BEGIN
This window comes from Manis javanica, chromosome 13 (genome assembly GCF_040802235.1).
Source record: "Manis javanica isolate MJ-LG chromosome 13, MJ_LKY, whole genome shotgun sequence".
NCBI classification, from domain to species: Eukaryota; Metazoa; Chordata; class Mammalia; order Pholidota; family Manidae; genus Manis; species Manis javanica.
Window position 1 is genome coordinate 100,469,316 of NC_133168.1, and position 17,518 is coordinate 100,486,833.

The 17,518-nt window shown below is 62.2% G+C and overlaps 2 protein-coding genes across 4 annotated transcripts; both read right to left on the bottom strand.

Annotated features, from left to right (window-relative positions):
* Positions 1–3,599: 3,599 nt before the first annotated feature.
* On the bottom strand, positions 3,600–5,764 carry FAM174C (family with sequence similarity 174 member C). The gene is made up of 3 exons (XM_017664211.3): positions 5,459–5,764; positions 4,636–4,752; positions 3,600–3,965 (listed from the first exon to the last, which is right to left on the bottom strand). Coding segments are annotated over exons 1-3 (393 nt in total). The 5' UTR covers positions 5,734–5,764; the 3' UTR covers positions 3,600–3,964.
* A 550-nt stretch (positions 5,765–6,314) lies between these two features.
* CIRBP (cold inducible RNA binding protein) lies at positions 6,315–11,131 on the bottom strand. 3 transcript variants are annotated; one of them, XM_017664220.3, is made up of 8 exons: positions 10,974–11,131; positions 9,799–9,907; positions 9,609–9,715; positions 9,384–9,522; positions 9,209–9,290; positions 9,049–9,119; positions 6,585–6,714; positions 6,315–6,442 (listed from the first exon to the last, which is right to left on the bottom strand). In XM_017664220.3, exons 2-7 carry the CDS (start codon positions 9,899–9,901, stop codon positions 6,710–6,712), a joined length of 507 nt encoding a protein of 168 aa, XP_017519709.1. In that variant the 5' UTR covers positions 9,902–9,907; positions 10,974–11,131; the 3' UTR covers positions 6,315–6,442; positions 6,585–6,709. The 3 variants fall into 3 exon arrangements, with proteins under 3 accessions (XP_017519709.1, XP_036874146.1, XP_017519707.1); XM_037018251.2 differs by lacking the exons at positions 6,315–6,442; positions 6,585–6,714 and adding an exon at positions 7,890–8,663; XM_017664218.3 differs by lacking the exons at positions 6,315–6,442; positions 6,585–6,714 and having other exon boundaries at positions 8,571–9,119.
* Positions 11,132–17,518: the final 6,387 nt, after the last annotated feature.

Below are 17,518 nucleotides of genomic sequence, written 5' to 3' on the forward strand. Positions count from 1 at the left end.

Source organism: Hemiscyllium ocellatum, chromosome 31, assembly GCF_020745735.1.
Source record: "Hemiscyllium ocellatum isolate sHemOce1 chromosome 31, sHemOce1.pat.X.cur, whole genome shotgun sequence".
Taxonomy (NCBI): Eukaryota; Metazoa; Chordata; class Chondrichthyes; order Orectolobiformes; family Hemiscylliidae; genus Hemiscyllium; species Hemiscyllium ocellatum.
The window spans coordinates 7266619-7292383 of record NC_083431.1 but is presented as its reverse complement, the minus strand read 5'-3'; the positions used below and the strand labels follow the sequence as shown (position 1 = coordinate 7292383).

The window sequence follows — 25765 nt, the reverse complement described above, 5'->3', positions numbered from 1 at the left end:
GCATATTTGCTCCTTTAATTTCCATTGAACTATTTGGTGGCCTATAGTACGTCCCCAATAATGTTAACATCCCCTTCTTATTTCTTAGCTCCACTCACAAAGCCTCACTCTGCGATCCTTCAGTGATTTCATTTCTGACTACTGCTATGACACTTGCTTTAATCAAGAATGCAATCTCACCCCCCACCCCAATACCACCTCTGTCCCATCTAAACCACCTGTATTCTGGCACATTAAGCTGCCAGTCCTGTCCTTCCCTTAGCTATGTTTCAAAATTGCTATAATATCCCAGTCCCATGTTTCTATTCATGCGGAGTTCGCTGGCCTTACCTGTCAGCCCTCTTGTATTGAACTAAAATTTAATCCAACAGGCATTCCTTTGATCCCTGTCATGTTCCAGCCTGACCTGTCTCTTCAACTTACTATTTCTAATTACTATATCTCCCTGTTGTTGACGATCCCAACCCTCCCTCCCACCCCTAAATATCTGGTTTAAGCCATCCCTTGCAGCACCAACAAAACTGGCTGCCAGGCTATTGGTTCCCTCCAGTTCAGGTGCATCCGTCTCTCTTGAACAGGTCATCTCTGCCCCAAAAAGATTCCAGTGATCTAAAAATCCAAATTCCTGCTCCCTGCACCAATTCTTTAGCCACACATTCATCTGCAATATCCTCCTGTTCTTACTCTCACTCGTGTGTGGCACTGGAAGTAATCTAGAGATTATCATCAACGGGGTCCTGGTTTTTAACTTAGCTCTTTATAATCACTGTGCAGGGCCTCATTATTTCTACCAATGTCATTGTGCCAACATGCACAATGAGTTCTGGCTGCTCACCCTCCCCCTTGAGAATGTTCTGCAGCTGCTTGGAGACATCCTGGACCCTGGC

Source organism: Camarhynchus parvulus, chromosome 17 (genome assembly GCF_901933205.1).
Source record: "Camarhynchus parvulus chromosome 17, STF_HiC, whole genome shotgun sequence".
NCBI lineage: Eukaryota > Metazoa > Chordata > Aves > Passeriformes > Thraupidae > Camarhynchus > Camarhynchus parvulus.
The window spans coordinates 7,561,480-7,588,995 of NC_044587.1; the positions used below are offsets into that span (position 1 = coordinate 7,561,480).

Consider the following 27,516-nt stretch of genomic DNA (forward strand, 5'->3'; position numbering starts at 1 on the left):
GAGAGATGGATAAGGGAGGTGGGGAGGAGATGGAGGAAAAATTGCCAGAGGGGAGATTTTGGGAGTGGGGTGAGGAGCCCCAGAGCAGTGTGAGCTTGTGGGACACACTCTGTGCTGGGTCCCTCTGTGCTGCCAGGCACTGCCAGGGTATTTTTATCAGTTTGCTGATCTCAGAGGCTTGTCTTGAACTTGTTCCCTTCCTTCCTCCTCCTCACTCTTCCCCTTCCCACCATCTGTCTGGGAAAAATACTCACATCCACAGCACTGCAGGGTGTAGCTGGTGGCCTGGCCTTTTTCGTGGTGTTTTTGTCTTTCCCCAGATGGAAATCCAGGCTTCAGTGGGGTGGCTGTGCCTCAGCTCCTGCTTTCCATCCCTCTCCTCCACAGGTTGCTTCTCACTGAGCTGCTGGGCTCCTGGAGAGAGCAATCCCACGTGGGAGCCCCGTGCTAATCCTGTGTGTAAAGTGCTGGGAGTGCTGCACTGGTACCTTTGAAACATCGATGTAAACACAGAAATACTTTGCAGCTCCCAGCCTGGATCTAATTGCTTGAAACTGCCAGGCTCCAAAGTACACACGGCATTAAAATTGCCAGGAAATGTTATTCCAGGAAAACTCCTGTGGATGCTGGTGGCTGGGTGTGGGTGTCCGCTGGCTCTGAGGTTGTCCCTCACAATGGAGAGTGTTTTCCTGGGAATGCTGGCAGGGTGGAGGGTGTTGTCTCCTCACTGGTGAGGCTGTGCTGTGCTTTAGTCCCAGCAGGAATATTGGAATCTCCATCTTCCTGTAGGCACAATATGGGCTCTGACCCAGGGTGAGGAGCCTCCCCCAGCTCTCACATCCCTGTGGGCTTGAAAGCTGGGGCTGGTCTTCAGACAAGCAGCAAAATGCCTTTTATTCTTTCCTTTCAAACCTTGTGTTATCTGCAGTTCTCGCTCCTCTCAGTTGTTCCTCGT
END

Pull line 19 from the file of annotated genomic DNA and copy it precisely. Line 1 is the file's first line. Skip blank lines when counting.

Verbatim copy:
Source organism: Camarhynchus parvulus, chromosome 17 (genome assembly GCF_901933205.1).